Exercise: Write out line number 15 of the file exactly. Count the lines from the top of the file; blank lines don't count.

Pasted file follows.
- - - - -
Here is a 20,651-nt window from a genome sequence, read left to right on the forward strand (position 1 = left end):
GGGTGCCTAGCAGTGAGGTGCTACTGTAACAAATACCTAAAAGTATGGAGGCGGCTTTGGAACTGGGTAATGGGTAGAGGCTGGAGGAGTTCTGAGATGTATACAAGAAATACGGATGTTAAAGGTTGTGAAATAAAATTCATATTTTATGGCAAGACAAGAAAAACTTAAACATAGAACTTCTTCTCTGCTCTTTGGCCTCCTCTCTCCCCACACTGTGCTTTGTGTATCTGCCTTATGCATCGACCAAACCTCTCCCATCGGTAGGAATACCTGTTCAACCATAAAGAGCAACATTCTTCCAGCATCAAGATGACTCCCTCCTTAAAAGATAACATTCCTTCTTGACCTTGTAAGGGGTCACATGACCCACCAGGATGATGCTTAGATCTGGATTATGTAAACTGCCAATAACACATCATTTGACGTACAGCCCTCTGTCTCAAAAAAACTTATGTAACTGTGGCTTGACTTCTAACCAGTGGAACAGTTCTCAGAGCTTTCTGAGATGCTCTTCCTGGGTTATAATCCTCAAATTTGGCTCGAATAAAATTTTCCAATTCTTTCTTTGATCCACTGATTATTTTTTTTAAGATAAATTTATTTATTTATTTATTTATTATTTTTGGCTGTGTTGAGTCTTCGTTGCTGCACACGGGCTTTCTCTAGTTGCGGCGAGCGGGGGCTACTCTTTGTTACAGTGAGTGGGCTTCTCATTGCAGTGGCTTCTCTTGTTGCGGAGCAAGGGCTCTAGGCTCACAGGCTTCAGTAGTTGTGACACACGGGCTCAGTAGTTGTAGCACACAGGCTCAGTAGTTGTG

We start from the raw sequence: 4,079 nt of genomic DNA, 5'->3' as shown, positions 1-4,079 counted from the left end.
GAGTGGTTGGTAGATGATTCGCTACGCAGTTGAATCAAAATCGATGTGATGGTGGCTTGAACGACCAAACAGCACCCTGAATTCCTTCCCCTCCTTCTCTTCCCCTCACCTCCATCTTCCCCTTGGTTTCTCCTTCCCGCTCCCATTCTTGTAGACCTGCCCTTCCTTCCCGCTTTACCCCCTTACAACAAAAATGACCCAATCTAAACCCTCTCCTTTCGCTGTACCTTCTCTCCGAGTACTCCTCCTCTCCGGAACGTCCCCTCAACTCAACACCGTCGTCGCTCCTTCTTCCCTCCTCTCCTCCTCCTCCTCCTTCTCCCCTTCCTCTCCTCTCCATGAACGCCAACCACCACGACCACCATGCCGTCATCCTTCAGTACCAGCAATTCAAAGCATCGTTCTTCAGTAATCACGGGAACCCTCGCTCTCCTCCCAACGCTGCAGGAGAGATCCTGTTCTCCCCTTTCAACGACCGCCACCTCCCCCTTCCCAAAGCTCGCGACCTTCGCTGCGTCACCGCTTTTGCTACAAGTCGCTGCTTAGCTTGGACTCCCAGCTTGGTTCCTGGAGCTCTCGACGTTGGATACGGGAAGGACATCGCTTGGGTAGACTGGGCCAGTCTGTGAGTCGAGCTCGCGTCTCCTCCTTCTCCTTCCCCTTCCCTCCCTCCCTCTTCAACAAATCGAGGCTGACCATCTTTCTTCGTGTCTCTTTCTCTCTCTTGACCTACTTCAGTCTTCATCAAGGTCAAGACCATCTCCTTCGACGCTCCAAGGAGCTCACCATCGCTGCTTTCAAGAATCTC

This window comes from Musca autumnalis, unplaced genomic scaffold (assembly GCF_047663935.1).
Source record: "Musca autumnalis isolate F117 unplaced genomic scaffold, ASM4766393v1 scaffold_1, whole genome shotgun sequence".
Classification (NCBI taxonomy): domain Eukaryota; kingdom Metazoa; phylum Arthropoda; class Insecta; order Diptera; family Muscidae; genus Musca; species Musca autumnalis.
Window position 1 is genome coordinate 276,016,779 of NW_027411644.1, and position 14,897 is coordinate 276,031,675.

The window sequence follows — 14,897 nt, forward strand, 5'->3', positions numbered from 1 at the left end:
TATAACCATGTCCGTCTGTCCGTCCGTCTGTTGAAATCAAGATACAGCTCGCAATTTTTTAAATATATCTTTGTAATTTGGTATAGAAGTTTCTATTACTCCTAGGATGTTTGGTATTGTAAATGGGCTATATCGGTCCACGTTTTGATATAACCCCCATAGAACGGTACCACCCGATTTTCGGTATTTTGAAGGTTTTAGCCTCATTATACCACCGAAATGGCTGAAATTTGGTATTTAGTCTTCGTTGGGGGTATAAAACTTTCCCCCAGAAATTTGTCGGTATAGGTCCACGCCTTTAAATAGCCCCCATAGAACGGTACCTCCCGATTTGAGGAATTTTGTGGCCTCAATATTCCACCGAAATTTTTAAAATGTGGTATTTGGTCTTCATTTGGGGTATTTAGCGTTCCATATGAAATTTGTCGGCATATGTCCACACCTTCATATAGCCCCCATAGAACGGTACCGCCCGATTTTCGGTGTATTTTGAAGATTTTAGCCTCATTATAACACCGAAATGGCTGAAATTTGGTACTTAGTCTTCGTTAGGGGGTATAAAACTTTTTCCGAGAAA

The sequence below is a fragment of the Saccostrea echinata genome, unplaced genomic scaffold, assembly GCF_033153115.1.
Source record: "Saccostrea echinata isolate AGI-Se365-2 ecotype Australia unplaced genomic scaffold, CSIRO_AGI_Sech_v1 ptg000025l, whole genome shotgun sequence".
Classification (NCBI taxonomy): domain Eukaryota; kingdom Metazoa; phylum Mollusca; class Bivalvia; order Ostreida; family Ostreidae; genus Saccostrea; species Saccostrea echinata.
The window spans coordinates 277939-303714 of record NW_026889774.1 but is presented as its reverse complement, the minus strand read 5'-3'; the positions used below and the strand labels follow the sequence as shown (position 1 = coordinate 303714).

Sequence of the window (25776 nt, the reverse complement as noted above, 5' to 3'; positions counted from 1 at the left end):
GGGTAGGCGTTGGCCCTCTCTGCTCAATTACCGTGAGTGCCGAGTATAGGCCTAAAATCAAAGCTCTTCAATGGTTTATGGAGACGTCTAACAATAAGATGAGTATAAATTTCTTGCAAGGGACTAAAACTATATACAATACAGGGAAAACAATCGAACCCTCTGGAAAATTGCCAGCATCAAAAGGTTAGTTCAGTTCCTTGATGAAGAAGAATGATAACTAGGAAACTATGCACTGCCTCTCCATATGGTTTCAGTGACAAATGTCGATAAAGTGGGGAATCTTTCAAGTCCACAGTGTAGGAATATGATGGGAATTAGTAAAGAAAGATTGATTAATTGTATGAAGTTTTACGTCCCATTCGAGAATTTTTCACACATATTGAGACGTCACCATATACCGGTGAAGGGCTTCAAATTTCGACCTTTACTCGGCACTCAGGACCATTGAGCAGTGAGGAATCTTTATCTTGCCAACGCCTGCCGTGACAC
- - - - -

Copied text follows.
Sequence of the window (25776 nt, the reverse complement as noted above, 5' to 3'; positions counted from 1 at the left end):